I'm sure I speak for Mary as well as myself and many of our readers when I say "THANK YOU" so much for your attendance here/there and your efforts at sharing what you have been able to share with us all. Hopefully we will hear from you next fall - or even before then. There's no reason (or perhaps, NO EXCUSE) to quit digging into the important question of what happened to OUR RAILROAD. If we can find the answer to that, perhaps we can also find the answer to all the other things that have been and are being stolen and/or destroyed in our province and just maybe those responsible really can eventually be held accountable. It feels to this cowboy like we just might have the forces of venality on the run...there's no reason to give any quarter or rest for the wicked!


Great details! Why doesn't the MSM provide the entire story for the readers to enjoy?

Keep up the great work CJ54!
.A couple points:

1.the CBC reporter's name is Terry Donnelly.

2. Someone asked Janet Winteringham as she was leaving the courtroom, if the next witness would be Allan Wallace of CIBC World Markets. She confirmed that it would be.
Neal Hall was standing nearby when this question was asked so he obviously overheard it.
There should be a Jack Webster Award for Citizen Journalists ... so that our CJ54 could win the tribute he/she really deserves.

Knowing he has added so much to the public understanding of events at the BC Rail Trial, is probably enough ... but I'd just like to add a THANK YOU.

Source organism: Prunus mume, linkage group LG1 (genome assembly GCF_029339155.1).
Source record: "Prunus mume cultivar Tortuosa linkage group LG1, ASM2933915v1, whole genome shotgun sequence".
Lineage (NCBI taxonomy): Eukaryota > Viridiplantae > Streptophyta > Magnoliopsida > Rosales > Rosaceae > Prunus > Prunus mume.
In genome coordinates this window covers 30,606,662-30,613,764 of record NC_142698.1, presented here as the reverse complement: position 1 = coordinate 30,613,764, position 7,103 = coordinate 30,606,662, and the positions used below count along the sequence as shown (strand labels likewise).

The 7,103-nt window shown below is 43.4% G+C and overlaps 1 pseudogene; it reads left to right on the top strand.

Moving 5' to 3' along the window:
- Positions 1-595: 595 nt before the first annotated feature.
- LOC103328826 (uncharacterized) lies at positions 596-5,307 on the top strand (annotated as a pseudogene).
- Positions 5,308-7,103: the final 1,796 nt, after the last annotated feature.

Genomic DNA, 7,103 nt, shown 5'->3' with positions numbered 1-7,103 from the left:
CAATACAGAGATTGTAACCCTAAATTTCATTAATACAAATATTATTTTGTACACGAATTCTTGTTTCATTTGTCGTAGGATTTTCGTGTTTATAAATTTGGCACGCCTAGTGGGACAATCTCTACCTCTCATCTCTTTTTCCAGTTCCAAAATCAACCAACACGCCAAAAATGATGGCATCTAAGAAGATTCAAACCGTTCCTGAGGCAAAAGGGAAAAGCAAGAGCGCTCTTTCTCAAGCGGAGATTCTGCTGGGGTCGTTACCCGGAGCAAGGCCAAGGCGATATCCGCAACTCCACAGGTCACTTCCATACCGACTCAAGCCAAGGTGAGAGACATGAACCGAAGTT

It seems to me that the "staging" (for lack of a better word) of the trial is an important element in our understanding. This is where the Citizen Journalist is eloquent.

The absences of our Special Prosecutor-in-Chief is, for example, an important factor in assessing the due diligence of the players. Without a CJ in the courtroom, who knew about Berardino's repeated absences? At such a time during the actual trial, these absences are surprising, and worrying.

How Madam MacK conducts (as in an orchestra) the proceedings is conveyed in more ways than mere words. I like to know about that.

Anon 7:28 adds another vital piece to the puzzle of how news is gathered ... leaving more questions. Why is such vital information as the identity of the next witness merely tossed around as people rush to the exits? Is there no such thing as a Press Conference to update the public on the progress of the BC Rail Political Corruption Trial?